The Court finds that the above enumerated six factors weigh in favor of entering a default judgment. First, there are no material facts in dispute. Upon entry of default by the Clerk of Court, Defendant is deemed to have admitted the allegations of fact plead in the Complaint. As such, no disputed material facts are present in this case. Second, it is also undisputed that over four months have elapsed between service of the Complaint and Defendant's failure to file an answer or otherwise respond. Third, the grounds for default judgment against Defendant are clearly established, as outlined by the Court above. Fourth, there is no evidence before the Court to indicate that Defendant's failure to file an answer or otherwise respond was the result of a “good faith mistake or excusable neglect”. Fifth, Defendant's failure to file a responsive pleading or otherwise defend the instant lawsuit for nearly seven months mitigates the harshness of the default judgment. Finally, the Court is not aware of any facts that would give rise to “good case” to set aside the default judgment if challenged by Defendant. After consideration of these factors, the Court finds that entry of default judgment against Defendant is appropriate under the circumstances.

         Additionally, the Court must “assess the merits of the plaintiff's claims and find sufficient basis in the pleadings for the judgment”.[14] The Court has thoroughly reviewed the exhibits and evidence provided by Wilmington Trust in support of its motion along with the applicable law and jurisprudence. The Court finds that Wilmington Trust has established by admitted facts and competent evidence that Defendant is liable to Wilmington Trust for: 1) the principal balance of the note and all other interest compounded monthly; 2) all additional amounts accruing after February 6, 2017, plus federal judicial interest thereafter accruing on the aggregate amount of all sums owed; 3) additional attorney's fees incurred from and after February 6, 2017, and; 4) all costs of this suit and of executing on any judgment resulting therefrom Borrower's Obligations. Additionally, Wilmington Trust's mortgage and assignment on the mortgaged property under control of the Keeper appointed by the Court's Order[15] is hereby recognized, and said mortgaged property[16] is ordered to be sold, and out of the proceeds thereof Borrower's Obligations, with interest, late charges, any additional amounts owed, reasonable attorney's fees and all costs will be paid to Wilmington Trust in preference and priority over all other persons. It is further ordered that Wilmington Trust's right to pursue personal liabilities for the payment of the entire debt upon the occurrence of a springing recourse event, as defined in the “Loan Agreement”, are reserved, and Wilmington Trust is hereby granted such other relief as may be equitable and just and to which it is entitled under the Note, Mortgage, Assignment and the other loan documents, at law and/or in equity.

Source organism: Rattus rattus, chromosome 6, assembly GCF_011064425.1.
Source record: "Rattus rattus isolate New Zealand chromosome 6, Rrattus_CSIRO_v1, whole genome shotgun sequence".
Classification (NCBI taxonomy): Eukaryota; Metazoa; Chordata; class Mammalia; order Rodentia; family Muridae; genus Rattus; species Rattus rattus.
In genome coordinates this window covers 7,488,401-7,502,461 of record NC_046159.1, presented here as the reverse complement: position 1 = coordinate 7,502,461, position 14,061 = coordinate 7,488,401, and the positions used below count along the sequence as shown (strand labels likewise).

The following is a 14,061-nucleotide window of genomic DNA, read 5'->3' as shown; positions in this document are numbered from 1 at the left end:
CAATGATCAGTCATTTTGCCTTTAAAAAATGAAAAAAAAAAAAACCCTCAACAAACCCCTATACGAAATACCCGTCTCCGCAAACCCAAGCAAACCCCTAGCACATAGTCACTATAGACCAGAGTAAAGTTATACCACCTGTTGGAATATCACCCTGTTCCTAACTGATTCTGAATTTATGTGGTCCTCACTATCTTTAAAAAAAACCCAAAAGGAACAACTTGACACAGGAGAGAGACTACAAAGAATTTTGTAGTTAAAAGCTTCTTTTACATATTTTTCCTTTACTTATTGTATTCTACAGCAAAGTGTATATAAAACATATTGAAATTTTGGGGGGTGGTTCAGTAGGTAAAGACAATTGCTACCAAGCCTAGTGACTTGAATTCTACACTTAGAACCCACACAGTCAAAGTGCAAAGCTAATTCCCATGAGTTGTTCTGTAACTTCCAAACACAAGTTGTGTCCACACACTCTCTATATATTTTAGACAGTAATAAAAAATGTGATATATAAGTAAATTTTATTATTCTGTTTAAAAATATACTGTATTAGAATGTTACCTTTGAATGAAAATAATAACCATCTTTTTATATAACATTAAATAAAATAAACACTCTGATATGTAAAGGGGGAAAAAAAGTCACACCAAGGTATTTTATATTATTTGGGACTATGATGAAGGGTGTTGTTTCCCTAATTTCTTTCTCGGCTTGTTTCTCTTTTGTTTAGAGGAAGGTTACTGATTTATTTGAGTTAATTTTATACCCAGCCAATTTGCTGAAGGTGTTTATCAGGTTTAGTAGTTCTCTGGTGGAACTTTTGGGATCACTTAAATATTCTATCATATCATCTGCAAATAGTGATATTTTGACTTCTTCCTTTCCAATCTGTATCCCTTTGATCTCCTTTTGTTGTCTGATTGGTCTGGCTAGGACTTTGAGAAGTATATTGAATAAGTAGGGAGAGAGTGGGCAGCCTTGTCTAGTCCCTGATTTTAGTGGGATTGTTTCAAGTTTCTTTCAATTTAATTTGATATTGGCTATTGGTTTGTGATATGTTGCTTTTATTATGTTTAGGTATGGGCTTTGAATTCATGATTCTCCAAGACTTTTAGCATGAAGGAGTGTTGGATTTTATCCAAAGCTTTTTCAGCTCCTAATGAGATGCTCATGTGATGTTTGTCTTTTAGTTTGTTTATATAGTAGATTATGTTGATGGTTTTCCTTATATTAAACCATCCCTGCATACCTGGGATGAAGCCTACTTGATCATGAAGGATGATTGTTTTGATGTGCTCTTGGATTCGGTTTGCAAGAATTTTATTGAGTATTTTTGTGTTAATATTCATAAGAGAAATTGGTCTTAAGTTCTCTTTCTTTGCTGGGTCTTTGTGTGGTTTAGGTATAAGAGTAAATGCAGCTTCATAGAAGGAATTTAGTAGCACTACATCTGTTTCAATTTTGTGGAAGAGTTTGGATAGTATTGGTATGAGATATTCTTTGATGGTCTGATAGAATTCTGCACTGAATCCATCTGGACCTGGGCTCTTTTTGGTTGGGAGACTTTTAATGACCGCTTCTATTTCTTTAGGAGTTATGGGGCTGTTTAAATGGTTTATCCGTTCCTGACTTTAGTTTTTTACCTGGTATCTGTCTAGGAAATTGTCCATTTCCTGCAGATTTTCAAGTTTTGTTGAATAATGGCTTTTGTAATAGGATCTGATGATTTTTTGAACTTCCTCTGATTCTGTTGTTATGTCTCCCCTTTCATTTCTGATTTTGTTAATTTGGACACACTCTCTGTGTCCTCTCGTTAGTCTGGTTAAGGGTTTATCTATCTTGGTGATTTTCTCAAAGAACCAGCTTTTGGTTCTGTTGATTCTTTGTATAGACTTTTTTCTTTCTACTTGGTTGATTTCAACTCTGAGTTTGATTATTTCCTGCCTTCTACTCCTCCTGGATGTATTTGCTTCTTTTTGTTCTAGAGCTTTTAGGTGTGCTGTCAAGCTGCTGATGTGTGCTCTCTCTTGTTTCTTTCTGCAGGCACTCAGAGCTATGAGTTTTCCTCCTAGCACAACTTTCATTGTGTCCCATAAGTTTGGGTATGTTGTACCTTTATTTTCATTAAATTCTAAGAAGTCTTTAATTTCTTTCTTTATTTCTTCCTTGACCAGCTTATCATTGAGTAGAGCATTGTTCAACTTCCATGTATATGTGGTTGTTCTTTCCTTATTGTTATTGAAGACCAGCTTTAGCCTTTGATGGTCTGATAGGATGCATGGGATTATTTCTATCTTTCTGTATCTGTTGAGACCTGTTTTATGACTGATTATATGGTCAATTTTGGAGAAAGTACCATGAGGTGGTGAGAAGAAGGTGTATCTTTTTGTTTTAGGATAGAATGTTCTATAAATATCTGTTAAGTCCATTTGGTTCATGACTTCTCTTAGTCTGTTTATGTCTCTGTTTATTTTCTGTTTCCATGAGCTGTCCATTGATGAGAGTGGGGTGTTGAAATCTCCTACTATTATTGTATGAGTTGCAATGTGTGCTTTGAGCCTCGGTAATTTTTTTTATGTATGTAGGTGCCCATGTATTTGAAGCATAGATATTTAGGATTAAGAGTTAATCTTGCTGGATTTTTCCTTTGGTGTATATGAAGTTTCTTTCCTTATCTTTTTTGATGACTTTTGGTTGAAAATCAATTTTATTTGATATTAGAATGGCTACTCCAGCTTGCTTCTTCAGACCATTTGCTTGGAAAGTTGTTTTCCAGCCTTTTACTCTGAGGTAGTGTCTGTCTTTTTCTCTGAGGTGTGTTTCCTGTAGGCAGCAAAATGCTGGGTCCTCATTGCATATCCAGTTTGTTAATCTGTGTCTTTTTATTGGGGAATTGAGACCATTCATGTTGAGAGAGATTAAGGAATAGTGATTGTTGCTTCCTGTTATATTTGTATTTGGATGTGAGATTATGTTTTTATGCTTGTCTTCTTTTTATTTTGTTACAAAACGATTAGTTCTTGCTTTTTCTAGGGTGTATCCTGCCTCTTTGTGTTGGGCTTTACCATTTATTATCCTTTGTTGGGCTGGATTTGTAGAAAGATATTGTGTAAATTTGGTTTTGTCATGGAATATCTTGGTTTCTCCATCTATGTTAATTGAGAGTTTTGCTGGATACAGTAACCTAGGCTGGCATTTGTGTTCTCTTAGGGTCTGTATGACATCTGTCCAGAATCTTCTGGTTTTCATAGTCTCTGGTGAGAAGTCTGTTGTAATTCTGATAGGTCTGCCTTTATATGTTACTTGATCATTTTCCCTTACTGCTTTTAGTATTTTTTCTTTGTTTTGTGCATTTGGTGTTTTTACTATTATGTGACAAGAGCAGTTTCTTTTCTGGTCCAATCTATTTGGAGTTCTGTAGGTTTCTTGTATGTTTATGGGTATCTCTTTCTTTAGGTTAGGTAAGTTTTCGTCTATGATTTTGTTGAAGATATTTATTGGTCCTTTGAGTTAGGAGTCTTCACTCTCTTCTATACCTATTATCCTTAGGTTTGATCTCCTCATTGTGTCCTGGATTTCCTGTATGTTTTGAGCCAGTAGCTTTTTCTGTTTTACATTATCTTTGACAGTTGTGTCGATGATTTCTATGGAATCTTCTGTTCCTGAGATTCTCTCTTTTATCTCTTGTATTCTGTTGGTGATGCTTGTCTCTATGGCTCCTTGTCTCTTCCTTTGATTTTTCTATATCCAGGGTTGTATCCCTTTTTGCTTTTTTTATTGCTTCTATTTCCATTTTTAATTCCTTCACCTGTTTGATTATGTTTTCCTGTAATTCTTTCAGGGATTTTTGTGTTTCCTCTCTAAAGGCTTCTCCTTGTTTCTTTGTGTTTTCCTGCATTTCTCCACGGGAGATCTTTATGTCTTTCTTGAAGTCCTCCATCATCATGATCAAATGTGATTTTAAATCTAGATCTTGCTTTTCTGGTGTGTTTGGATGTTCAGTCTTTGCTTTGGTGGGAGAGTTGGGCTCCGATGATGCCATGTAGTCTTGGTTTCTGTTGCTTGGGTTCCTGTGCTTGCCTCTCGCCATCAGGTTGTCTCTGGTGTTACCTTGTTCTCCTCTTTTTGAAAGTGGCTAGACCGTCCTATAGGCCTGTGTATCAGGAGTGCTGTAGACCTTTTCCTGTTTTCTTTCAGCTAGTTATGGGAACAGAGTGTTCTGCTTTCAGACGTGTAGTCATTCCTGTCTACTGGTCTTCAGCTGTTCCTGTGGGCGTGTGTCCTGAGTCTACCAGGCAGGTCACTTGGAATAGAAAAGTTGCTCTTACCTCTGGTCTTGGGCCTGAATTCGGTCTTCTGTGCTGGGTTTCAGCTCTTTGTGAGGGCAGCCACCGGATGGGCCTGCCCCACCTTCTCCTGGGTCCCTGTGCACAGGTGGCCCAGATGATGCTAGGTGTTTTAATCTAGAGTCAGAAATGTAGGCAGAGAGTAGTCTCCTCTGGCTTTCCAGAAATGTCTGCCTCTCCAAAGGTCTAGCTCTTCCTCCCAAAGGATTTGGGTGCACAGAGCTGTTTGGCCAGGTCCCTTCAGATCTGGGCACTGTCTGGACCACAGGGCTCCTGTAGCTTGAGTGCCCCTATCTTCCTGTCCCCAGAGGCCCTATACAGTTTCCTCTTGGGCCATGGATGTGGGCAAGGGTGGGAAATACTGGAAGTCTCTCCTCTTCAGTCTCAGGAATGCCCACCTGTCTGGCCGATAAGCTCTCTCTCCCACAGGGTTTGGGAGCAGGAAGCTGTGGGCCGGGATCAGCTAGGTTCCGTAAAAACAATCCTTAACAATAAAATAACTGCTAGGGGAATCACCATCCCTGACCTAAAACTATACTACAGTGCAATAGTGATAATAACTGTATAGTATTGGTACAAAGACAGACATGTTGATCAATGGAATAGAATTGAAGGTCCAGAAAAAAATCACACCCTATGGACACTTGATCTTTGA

IV. CONCLUSION

         For the reasons set forth above, Wilmington Trust's Motion for Entry of Default Judgment as to BatonHotel, LLC and to Certify and Enter Judgment as Final Pursuant to Rules 55(b) and 54(b)[17] is hereby GRANTED. Judgment shall be entered accordingly.

         IT ...